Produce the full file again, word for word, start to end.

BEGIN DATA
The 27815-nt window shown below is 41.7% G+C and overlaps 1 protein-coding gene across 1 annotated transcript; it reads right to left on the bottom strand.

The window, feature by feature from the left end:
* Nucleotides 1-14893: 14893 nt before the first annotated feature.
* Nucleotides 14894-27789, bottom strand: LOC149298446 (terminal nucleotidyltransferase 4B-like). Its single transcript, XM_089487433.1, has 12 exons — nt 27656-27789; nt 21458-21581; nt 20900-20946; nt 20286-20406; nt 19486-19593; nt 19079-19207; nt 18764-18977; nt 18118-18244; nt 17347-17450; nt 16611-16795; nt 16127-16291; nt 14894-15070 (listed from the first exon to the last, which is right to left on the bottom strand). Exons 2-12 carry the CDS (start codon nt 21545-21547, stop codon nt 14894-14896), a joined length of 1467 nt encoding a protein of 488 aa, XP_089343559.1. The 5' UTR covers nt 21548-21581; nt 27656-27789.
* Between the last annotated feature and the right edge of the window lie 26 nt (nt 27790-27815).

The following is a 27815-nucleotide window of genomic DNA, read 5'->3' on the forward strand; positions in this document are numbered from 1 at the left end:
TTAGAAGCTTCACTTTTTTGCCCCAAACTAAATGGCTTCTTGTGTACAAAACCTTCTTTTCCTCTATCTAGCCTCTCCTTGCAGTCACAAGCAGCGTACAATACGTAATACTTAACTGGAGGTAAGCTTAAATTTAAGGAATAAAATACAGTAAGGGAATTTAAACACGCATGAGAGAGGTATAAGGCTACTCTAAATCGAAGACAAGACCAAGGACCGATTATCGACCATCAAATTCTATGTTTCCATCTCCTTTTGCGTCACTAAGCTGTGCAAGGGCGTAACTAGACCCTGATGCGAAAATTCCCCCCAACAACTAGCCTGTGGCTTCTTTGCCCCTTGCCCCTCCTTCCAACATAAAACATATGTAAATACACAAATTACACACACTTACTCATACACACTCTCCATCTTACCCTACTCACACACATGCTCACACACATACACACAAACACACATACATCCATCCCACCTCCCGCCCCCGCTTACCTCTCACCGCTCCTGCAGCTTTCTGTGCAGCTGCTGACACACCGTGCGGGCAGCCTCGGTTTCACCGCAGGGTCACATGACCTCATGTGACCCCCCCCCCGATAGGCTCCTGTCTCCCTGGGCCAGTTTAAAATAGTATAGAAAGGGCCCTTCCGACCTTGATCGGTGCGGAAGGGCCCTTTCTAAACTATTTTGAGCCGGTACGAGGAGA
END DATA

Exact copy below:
The 27815-nt window shown below is 41.7% G+C and overlaps 1 protein-coding gene across 1 annotated transcript; it reads right to left on the bottom strand.

The window, feature by feature from the left end:
* Nucleotides 1-14893: 14893 nt before the first annotated feature.
* Nucleotides 14894-27789, bottom strand: LOC149298446 (terminal nucleotidyltransferase 4B-like). Its single transcript, XM_089487433.1, has 12 exons — nt 27656-27789; nt 21458-21581; nt 20900-20946; nt 20286-20406; nt 19486-19593; nt 19079-19207; nt 18764-18977; nt 18118-18244; nt 17347-17450; nt 16611-16795; nt 16127-16291; nt 14894-15070 (listed from the first exon to the last, which is right to left on the bottom strand). Exons 2-12 carry the CDS (start codon nt 21545-21547, stop codon nt 14894-14896), a joined length of 1467 nt encoding a protein of 488 aa, XP_089343559.1. The 5' UTR covers nt 21548-21581; nt 27656-27789.
* Between the last annotated feature and the right edge of the window lie 26 nt (nt 27790-27815).

The following is a 27815-nucleotide window of genomic DNA, read 5'->3' on the forward strand; positions in this document are numbered from 1 at the left end:
TTAGAAGCTTCACTTTTTTGCCCCAAACTAAATGGCTTCTTGTGTACAAAACCTTCTTTTCCTCTATCTAGCCTCTCCTTGCAGTCACAAGCAGCGTACAATACGTAATACTTAACTGGAGGTAAGCTTAAATTTAAGGAATAAAATACAGTAAGGGAATTTAAACACGCATGAGAGAGGTATAAGGCTACTCTAAATCGAAGACAAGACCAAGGACCGATTATCGACCATCAAATTCTATGTTTCCATCTCCTTTTGCGTCACTAAGCTGTGCAAGGGCGTAACTAGACCCTGATGCGAAAATTCCCCCCAACAACTAGCCTGTGGCTTCTTTGCCCCTTGCCCCTCCTTCCAACATAAAACATATGTAAATACACAAATTACACACACTTACTCATACACACTCTCCATCTTACCCTACTCACACACATGCTCACACACATACACACAAACACACATACATCCATCCCACCTCCCGCCCCCGCTTACCTCTCACCGCTCCTGCAGCTTTCTGTGCAGCTGCTGACACACCGTGCGGGCAGCCTCGGTTTCACCGCAGGGTCACATGACCTCATGTGACCCCCCCCCCGATAGGCTCCTGTCTCCCTGGGCCAGTTTAAAATAGTATAGAAAGGGCCCTTCCGACCTTGATCGGTGCGGAAGGGCCCTTTCTAAACTATTTTGAGCCGGTACGAGGAGA